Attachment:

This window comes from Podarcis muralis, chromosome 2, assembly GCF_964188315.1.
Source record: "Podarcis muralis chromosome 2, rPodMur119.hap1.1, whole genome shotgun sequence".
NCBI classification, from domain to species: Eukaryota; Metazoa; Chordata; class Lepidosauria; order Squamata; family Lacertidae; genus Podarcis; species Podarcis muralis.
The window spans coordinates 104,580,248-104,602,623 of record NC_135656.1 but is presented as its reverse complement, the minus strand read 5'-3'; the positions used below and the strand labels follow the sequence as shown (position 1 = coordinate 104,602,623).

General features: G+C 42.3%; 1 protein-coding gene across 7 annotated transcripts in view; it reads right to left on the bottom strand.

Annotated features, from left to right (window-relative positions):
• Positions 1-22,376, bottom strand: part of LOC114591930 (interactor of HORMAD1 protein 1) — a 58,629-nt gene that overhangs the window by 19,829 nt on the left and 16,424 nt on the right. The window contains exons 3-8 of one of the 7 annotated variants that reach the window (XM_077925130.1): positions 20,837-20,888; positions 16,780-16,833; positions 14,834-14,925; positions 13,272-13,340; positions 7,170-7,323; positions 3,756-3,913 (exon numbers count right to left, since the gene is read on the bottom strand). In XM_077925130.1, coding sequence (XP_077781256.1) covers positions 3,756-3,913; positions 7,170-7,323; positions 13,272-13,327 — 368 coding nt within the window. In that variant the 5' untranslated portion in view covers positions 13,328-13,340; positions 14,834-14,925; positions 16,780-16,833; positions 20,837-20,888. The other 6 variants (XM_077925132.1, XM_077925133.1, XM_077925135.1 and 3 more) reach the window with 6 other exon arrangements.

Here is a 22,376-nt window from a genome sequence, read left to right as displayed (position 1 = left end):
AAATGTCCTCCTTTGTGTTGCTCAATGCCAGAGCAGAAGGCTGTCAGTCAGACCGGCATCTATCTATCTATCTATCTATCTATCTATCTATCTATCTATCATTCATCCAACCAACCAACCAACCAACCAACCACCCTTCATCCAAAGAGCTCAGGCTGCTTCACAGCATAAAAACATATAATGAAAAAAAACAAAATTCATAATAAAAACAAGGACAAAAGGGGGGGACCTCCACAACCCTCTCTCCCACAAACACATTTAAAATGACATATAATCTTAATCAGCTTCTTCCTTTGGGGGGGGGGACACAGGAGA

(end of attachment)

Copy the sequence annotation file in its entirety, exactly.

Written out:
This window comes from Podarcis muralis, chromosome 2, assembly GCF_964188315.1.
Source record: "Podarcis muralis chromosome 2, rPodMur119.hap1.1, whole genome shotgun sequence".
NCBI classification, from domain to species: Eukaryota; Metazoa; Chordata; class Lepidosauria; order Squamata; family Lacertidae; genus Podarcis; species Podarcis muralis.
The window spans coordinates 104,580,248-104,602,623 of record NC_135656.1 but is presented as its reverse complement, the minus strand read 5'-3'; the positions used below and the strand labels follow the sequence as shown (position 1 = coordinate 104,602,623).

General features: G+C 42.3%; 1 protein-coding gene across 7 annotated transcripts in view; it reads right to left on the bottom strand.

Annotated features, from left to right (window-relative positions):
• Positions 1-22,376, bottom strand: part of LOC114591930 (interactor of HORMAD1 protein 1) — a 58,629-nt gene that overhangs the window by 19,829 nt on the left and 16,424 nt on the right. The window contains exons 3-8 of one of the 7 annotated variants that reach the window (XM_077925130.1): positions 20,837-20,888; positions 16,780-16,833; positions 14,834-14,925; positions 13,272-13,340; positions 7,170-7,323; positions 3,756-3,913 (exon numbers count right to left, since the gene is read on the bottom strand). In XM_077925130.1, coding sequence (XP_077781256.1) covers positions 3,756-3,913; positions 7,170-7,323; positions 13,272-13,327 — 368 coding nt within the window. In that variant the 5' untranslated portion in view covers positions 13,328-13,340; positions 14,834-14,925; positions 16,780-16,833; positions 20,837-20,888. The other 6 variants (XM_077925132.1, XM_077925133.1, XM_077925135.1 and 3 more) reach the window with 6 other exon arrangements.

Here is a 22,376-nt window from a genome sequence, read left to right as displayed (position 1 = left end):
AAATGTCCTCCTTTGTGTTGCTCAATGCCAGAGCAGAAGGCTGTCAGTCAGACCGGCATCTATCTATCTATCTATCTATCTATCTATCTATCTATCTATCATTCATCCAACCAACCAACCAACCAACCAACCACCCTTCATCCAAAGAGCTCAGGCTGCTTCACAGCATAAAAACATATAATGAAAAAAAACAAAATTCATAATAAAAACAAGGACAAAAGGGGGGGACCTCCACAACCCTCTCTCCCACAAACACATTTAAAATGACATATAATCTTAATCAGCTTCTTCCTTTGGGGGGGGGGACACAGGAGA